She tried to ignore the tidy laundry basket at her feet when she entered his room. She swept it behind the door and next to Troy's unused shoes (ordered light to dark, left to right). His bed was made and the top left corner was folded back in a triangle, revealing part of his navy blue striped pillow. The shades were drawn tightly closed, and a bauble, the type with metal bearings on the end of fishing string, sat on the window sill. The metal bearings vibrated softly as they were in the direct line of the air conditioning unit. It was not a large space; it had been her workout room before the adoption, although the only working out she could really remember was sprinting downstairs when her fire detector went off. She had been sitting on her elliptical, watching someone sell something while drinking her coffee. She didn't have a sofa, and her elliptical was where she conducted most of her TV watching. She even had a lamp stand that she used as a side/remote table. The smoke alarm had gone off because she had misread the microwave cinnamon roll box. She had been drowsy, and she set the microwave timer for twenty minutes: the correct time to cook the entire box of twelve rolls. They caught on fire.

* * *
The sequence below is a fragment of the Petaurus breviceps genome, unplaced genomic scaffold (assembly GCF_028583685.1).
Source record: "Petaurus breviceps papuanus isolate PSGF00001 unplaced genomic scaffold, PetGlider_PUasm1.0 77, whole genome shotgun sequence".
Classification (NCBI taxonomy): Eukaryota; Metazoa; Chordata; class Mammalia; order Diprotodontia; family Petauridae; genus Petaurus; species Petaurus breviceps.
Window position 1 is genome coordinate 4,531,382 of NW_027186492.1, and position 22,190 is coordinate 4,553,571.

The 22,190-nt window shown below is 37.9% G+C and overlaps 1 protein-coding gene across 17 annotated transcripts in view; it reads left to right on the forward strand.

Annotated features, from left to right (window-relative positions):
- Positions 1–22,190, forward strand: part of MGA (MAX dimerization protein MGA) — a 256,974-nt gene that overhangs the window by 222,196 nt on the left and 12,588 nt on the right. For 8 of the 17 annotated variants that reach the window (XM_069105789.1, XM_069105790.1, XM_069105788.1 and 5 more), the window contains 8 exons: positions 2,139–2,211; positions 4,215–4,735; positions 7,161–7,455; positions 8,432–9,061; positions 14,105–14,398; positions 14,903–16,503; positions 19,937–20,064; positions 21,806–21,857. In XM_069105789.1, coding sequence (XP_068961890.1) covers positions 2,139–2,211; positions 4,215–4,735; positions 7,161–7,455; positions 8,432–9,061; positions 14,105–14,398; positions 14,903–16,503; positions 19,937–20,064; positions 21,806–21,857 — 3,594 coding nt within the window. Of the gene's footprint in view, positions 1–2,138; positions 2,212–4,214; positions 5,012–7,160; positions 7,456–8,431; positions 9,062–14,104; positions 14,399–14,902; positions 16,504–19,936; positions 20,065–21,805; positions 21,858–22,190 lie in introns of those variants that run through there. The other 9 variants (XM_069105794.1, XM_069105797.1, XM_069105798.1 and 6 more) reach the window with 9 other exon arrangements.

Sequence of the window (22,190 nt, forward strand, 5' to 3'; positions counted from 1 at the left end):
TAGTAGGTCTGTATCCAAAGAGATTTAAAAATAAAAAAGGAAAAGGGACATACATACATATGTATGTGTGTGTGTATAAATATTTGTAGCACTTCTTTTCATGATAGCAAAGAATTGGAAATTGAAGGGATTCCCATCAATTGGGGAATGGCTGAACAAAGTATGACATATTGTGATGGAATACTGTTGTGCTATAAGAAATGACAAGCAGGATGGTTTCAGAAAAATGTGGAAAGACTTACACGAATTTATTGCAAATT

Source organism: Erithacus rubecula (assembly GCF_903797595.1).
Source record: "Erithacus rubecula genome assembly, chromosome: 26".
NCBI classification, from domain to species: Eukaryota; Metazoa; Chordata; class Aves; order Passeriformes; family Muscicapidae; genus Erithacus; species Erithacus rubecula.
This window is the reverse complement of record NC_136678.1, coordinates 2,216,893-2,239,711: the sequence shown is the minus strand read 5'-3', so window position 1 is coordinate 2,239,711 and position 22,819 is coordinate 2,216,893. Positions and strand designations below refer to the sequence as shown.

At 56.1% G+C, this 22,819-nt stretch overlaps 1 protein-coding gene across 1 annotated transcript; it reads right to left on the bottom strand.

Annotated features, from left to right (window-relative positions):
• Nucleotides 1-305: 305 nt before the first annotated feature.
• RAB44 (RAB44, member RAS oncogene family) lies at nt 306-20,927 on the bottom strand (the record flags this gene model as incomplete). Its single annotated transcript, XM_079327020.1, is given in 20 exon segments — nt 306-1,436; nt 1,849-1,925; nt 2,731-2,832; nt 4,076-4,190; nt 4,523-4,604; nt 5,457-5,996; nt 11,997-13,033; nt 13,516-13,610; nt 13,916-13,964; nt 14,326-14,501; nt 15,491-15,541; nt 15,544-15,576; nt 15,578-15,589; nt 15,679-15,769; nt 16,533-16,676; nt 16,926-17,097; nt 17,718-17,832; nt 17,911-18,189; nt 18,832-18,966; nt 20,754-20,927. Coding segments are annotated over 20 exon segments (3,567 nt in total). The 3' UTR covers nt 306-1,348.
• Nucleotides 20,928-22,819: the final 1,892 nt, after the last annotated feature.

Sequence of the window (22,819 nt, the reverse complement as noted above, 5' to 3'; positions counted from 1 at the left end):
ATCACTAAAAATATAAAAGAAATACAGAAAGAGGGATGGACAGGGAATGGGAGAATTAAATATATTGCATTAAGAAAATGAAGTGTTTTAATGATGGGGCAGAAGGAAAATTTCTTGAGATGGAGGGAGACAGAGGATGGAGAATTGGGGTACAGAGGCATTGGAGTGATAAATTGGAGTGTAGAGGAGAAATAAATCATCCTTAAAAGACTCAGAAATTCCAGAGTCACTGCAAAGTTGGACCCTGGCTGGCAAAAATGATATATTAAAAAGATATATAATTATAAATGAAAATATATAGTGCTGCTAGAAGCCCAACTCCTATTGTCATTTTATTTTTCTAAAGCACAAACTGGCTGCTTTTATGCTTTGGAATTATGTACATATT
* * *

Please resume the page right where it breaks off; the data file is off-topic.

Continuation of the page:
She couldn't give herself more than a few seconds without feeling guilty, after that her intentions would obviously come to light, to whom she wasn't sure. Jess felt a compulsive loyalty to Troy, and snooping around felt like breaking it, like she didn't trust him. She was almost hoping to find something forbidden, like a half empty cigarette box, or fireworks. She wanted desperately for Troy to be normal, but despite her best efforts she couldn't help like feeling he was anything but. It wasn't anything he actually did. It was more of a feeling she had. Dano always told her that she was only feeling adoptive guilt, like she had taken away someone else's child, and was worried she had ruined his life somehow. He said it was subconscious and that it was important to remember Troy's parents had died, and she was actually doing Troy a great service by being an excellent and caring mother. Dano could be a bit blunt. She couldn't help but smile at a man who could use the word "died" in a speech intended to make her feel better. He would point out to her that Troy had friends. He trotted them through the house and up to his spotless room with the color coordinated line of shoes, never forgetting to introduce them to his mother. He never said adopted mother. He never said Miss Jess, as she had told him he could on their first day together. He had taken to calling her mom very quickly after the incident.